Panic attacks can be very frightening and is usually described as a sudden episode or wave of intense fear and anxiety that triggers other severe physical reactions when there is no real danger or apparent cause. Panic attacks usually strike out of the blue with little to no warning and can even occur when you’re relaxed or asleep. The intensity may feel so debilitating and immobilizing that it may feel like you are having a heart attack or even dying.
Most people may only experience one or two panic attacks during their lifetime and they usually go away after the situation that triggered it ends. Recurrent panic attacks are usually triggered by a specific situation such as speaking in public or walking across a bridge.
These are often situations where you feel endangered and unable to escape, hence triggering the body’s fight or flight response. Conversely, if you’ve had recurrent, unexpected panic attacks or spent long periods in constant fear of another attack, then it may be part of a larger condition called panic disorder.
Not only can panic attacks vary in intensity and duration, they can also differ according to what triggered the attack. There are generally two distinct types of panic attacks:
- Expected – These, as the name suggest, are anticipated or expected when an individual is subjected to a known panic trigger. For example, an individual with claustrophobia may expect to have a panic attack when put in an enclosed space such as an elevator, or a person with a fear of flying entering an airplane.
- Unexpected – These occur suddenly and without any obvious reason or indication. This type of panic attack does not accompany any conscious internal or external triggers such as any phobias or being exposed to a specific event. In addition, the individual must be completely relaxed prior to the symptoms developing.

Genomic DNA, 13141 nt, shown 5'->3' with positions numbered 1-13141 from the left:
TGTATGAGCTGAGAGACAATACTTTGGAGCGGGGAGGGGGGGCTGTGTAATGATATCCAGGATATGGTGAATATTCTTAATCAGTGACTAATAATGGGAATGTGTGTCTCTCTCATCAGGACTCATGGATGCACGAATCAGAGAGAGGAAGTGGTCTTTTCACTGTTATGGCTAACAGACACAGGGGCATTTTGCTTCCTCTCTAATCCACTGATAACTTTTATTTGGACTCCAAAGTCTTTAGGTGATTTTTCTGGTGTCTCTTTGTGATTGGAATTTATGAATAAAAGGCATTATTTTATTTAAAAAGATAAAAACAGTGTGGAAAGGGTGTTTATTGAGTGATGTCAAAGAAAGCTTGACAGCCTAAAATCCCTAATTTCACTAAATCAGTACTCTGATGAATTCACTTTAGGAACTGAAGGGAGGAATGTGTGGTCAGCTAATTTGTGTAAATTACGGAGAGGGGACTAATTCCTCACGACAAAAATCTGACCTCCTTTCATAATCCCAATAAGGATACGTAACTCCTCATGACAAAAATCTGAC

Panic attacks themselves are not life threatening but can however be very scary and can affect the quality of your life. In spite of this, treatment can be very effective.
The risk factors
Symptoms of panic disorder often start in the late teens or early adulthood and usually affect women more than men. The exact cause is unknown but the following factors appear to play a role:
- Major life stress such as the death of a loved one.
- Traumatic event such as sexual assault or serious accident.
- Family history of panic attacks/disorder.
- Smoking or excessive caffeine intake.
- History of childhood physical or sexual abuseabuse.
- Major stress.
- Temperament that is more prone to negative emotions.
Signs and symptoms
The signs and symptoms of panic attacks usually develop abruptly, without warning and will reach their peak within about 10 minutes. They often end within 20 or 30 minutes and rarely last longer than an hour. They can happen anywhere and anytime such as when you’re driving, sleeping, walking down the street or in the middle of a business meeting. There are many symptoms of a panic attack, some are listed below:
- Heart palpitations or accelerated heart rate
- Shortness of breath or hyperventilation.
- Excessive sweating
- Feeling of choking.
- Nausea or abdominal pain
- Chest pain or discomfort
- Trembling or shaking
- Derealization or depersonalization
- Chills or hot flashes
- Feeling dizzy, lightheaded or unsteady
- Numbness or tingling sensations
- Sense of impending doom or danger.
Your primary care or mental health provider will determine whether you have panic attacks/disorder or whether it is due to another condition such as heart or thyroid problems, with symptoms that resemble panic attacks. Some tests your doctor may run to help with the diagnosis are:
- A physical exam.
- Blood tests to check your thyroid and tests such as an ECG or EKG for your heart.
- A psychological evaluation where you talk about your symptoms and fears, concerns and possible alcohol or substance use in order to find the root of the issue.
- A psychological self assessment or questionnaire may also be filled out.
In order to be diagnosed with panic disorder (i.e. not just panic attacks) your panic attacks must be following the following points listed by the American Psychiatric Association:
- You have frequent, unexpected panic attacks.
- Your panic attacks are not caused by drugs or any other substance abuse, medical condition or mental health condition such as a phobia.
- At least one of your attacks has been followed by at least one month of worrying about another attack.
Treatment can help reduce both the intensity and frequency of your attacks. The main form of treatment is through psychotherapy and medications such as Selective serotonin reuptake inhibitors(SSRI’s), Serotonin and norepinephrine reuptake inhibitors(SNRI’s), and Benzodiazepines. The option of treatment depends on your preference, history and severity of panic disorder in addition to whether you have access to mental health professionals who have training in dealing with panic disorders.